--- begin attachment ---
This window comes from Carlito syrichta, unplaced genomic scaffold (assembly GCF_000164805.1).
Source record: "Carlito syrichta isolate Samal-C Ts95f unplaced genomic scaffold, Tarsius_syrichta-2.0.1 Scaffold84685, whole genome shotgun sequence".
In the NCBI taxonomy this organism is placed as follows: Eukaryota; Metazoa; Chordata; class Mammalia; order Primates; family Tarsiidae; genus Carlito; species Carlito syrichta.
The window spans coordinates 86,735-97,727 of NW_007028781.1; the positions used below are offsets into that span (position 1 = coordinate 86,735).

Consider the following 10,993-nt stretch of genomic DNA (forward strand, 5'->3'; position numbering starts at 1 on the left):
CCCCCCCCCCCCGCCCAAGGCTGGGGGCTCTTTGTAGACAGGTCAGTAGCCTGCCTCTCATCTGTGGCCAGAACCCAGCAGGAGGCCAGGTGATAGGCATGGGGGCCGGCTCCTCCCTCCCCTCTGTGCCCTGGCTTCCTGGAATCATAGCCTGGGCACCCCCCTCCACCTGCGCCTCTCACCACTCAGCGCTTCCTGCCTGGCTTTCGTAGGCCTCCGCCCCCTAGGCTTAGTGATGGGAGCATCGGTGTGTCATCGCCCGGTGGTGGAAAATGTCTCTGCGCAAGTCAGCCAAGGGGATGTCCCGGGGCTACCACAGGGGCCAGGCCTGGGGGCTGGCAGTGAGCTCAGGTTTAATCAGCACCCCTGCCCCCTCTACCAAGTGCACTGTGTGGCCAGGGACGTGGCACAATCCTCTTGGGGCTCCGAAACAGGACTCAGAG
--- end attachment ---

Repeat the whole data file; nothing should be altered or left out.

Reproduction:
This window comes from Carlito syrichta, unplaced genomic scaffold (assembly GCF_000164805.1).
Source record: "Carlito syrichta isolate Samal-C Ts95f unplaced genomic scaffold, Tarsius_syrichta-2.0.1 Scaffold84685, whole genome shotgun sequence".
In the NCBI taxonomy this organism is placed as follows: Eukaryota; Metazoa; Chordata; class Mammalia; order Primates; family Tarsiidae; genus Carlito; species Carlito syrichta.
The window spans coordinates 86,735-97,727 of NW_007028781.1; the positions used below are offsets into that span (position 1 = coordinate 86,735).

Consider the following 10,993-nt stretch of genomic DNA (forward strand, 5'->3'; position numbering starts at 1 on the left):
CCCCCCCCCCCCGCCCAAGGCTGGGGGCTCTTTGTAGACAGGTCAGTAGCCTGCCTCTCATCTGTGGCCAGAACCCAGCAGGAGGCCAGGTGATAGGCATGGGGGCCGGCTCCTCCCTCCCCTCTGTGCCCTGGCTTCCTGGAATCATAGCCTGGGCACCCCCCTCCACCTGCGCCTCTCACCACTCAGCGCTTCCTGCCTGGCTTTCGTAGGCCTCCGCCCCCTAGGCTTAGTGATGGGAGCATCGGTGTGTCATCGCCCGGTGGTGGAAAATGTCTCTGCGCAAGTCAGCCAAGGGGATGTCCCGGGGCTACCACAGGGGCCAGGCCTGGGGGCTGGCAGTGAGCTCAGGTTTAATCAGCACCCCTGCCCCCTCTACCAAGTGCACTGTGTGGCCAGGGACGTGGCACAATCCTCTTGGGGCTCCGAAACAGGACTCAGAG